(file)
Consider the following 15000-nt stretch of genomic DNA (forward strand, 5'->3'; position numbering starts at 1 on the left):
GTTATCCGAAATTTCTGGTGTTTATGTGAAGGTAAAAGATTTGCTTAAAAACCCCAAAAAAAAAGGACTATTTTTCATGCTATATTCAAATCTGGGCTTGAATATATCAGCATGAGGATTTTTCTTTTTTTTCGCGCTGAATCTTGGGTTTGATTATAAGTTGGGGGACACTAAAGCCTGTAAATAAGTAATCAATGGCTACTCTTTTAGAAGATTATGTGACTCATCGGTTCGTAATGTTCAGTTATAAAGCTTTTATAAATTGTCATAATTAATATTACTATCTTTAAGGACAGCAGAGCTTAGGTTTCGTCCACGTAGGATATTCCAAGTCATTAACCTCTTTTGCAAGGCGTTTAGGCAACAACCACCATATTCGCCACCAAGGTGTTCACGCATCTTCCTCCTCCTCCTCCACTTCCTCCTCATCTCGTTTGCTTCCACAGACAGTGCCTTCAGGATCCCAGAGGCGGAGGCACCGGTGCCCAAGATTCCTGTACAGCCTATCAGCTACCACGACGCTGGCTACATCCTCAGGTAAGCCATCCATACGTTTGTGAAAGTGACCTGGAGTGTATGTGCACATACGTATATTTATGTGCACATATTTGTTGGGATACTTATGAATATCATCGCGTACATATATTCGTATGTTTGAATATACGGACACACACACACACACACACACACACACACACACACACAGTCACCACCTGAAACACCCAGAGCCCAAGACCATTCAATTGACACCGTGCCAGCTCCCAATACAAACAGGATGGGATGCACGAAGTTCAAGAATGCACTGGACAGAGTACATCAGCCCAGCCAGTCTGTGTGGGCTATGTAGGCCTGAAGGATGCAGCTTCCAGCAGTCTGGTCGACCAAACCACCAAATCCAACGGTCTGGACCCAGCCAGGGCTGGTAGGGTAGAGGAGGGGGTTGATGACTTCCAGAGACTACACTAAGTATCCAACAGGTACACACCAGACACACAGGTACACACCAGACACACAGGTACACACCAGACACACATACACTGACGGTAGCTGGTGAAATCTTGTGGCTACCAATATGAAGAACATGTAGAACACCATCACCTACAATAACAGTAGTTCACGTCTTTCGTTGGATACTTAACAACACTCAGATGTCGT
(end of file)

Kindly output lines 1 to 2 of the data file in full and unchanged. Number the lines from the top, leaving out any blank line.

Consider the following 15000-nt stretch of genomic DNA (forward strand, 5'->3'; position numbering starts at 1 on the left):
GTTATCCGAAATTTCTGGTGTTTATGTGAAGGTAAAAGATTTGCTTAAAAACCCCAAAAAAAAAGGACTATTTTTCATGCTATATTCAAATCTGGGCTTGAATATATCAGCATGAGGATTTTTCTTTTTTTTCGCGCTGAATCTTGGGTTTGATTATAAGTTGGGGGACACTAAAGCCTGTAAATAAGTAATCAATGGCTACTCTTTTAGAAGATTATGTGACTCATCGGTTCGTAATGTTCAGTTATAAAGCTTTTATAAATTGTCATAATTAATATTACTATCTTTAAGGACAGCAGAGCTTAGGTTTCGTCCACGTAGGATATTCCAAGTCATTAACCTCTTTTGCAAGGCGTTTAGGCAACAACCACCATATTCGCCACCAAGGTGTTCACGCATCTTCCTCCTCCTCCTCCACTTCCTCCTCATCTCGTTTGCTTCCACAGACAGTGCCTTCAGGATCCCAGAGGCGGAGGCACCGGTGCCCAAGATTCCTGTACAGCCTATCAGCTACCACGACGCTGGCTACATCCTCAGGTAAGCCATCCATACGTTTGTGAAAGTGACCTGGAGTGTATGTGCACATACGTATATTTATGTGCACATATTTGTTGGGATACTTATGAATATCATCGCGTACATATATTCGTATGTTTGAATATACGGACACACACACACACACACACACACACACACACACACACAGTCACCACCTGAAACACCCAGAGCCCAAGACCATTCAATTGACACCGTGCCAGCTCCCAATACAAACAGGATGGGATGCACGAAGTTCAAGAATGCACTGGACAGAGTACATCAGCCCAGCCAGTCTGTGTGGGCTATGTAGGCCTGAAGGATGCAGCTTCCAGCAGTCTGGTCGACCAAACCACCAAATCCAACGGTCTGGACCCAGCCAGGGCTGGTAGGGTAGAGGAGGGGGTTGATGACTTCCAGAGACTACACTAAGTATCCAACAGGTACACACCAGACACACAGGTACACACCAGACACACAGGTACACACCAGACACACATACACTGACGGTAGCTGGTGAAATCTTGTGGCTACCAATATGAAGAACATGTAGAACACCATCACCTACAATAACAGTAGTTCACGTCTTTCGTTGGATACTTAACAACACTCAGATGTCGT